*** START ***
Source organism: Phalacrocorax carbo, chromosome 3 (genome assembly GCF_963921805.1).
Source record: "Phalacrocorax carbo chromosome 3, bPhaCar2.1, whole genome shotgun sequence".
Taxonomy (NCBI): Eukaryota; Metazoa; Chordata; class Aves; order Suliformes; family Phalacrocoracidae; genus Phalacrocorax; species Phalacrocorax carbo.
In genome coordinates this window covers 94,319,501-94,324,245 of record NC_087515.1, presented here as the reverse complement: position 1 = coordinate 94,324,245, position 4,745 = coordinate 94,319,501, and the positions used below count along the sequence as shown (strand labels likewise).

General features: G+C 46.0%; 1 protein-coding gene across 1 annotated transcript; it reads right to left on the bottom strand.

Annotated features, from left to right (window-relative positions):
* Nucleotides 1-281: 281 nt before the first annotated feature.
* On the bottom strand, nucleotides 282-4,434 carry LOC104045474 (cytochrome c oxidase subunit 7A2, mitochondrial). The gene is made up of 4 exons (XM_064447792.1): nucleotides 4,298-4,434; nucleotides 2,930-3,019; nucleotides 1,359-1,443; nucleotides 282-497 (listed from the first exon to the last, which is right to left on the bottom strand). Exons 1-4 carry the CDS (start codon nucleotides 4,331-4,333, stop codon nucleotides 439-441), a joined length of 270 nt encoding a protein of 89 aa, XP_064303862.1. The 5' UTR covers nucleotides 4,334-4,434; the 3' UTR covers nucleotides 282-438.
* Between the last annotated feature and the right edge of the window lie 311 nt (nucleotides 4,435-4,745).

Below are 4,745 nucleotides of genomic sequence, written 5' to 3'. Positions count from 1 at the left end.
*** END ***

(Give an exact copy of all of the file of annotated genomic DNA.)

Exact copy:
Source organism: Phalacrocorax carbo, chromosome 3 (genome assembly GCF_963921805.1).
Source record: "Phalacrocorax carbo chromosome 3, bPhaCar2.1, whole genome shotgun sequence".
Taxonomy (NCBI): Eukaryota; Metazoa; Chordata; class Aves; order Suliformes; family Phalacrocoracidae; genus Phalacrocorax; species Phalacrocorax carbo.
In genome coordinates this window covers 94,319,501-94,324,245 of record NC_087515.1, presented here as the reverse complement: position 1 = coordinate 94,324,245, position 4,745 = coordinate 94,319,501, and the positions used below count along the sequence as shown (strand labels likewise).

General features: G+C 46.0%; 1 protein-coding gene across 1 annotated transcript; it reads right to left on the bottom strand.

Annotated features, from left to right (window-relative positions):
* Nucleotides 1-281: 281 nt before the first annotated feature.
* On the bottom strand, nucleotides 282-4,434 carry LOC104045474 (cytochrome c oxidase subunit 7A2, mitochondrial). The gene is made up of 4 exons (XM_064447792.1): nucleotides 4,298-4,434; nucleotides 2,930-3,019; nucleotides 1,359-1,443; nucleotides 282-497 (listed from the first exon to the last, which is right to left on the bottom strand). Exons 1-4 carry the CDS (start codon nucleotides 4,331-4,333, stop codon nucleotides 439-441), a joined length of 270 nt encoding a protein of 89 aa, XP_064303862.1. The 5' UTR covers nucleotides 4,334-4,434; the 3' UTR covers nucleotides 282-438.
* Between the last annotated feature and the right edge of the window lie 311 nt (nucleotides 4,435-4,745).

Below are 4,745 nucleotides of genomic sequence, written 5' to 3'. Positions count from 1 at the left end.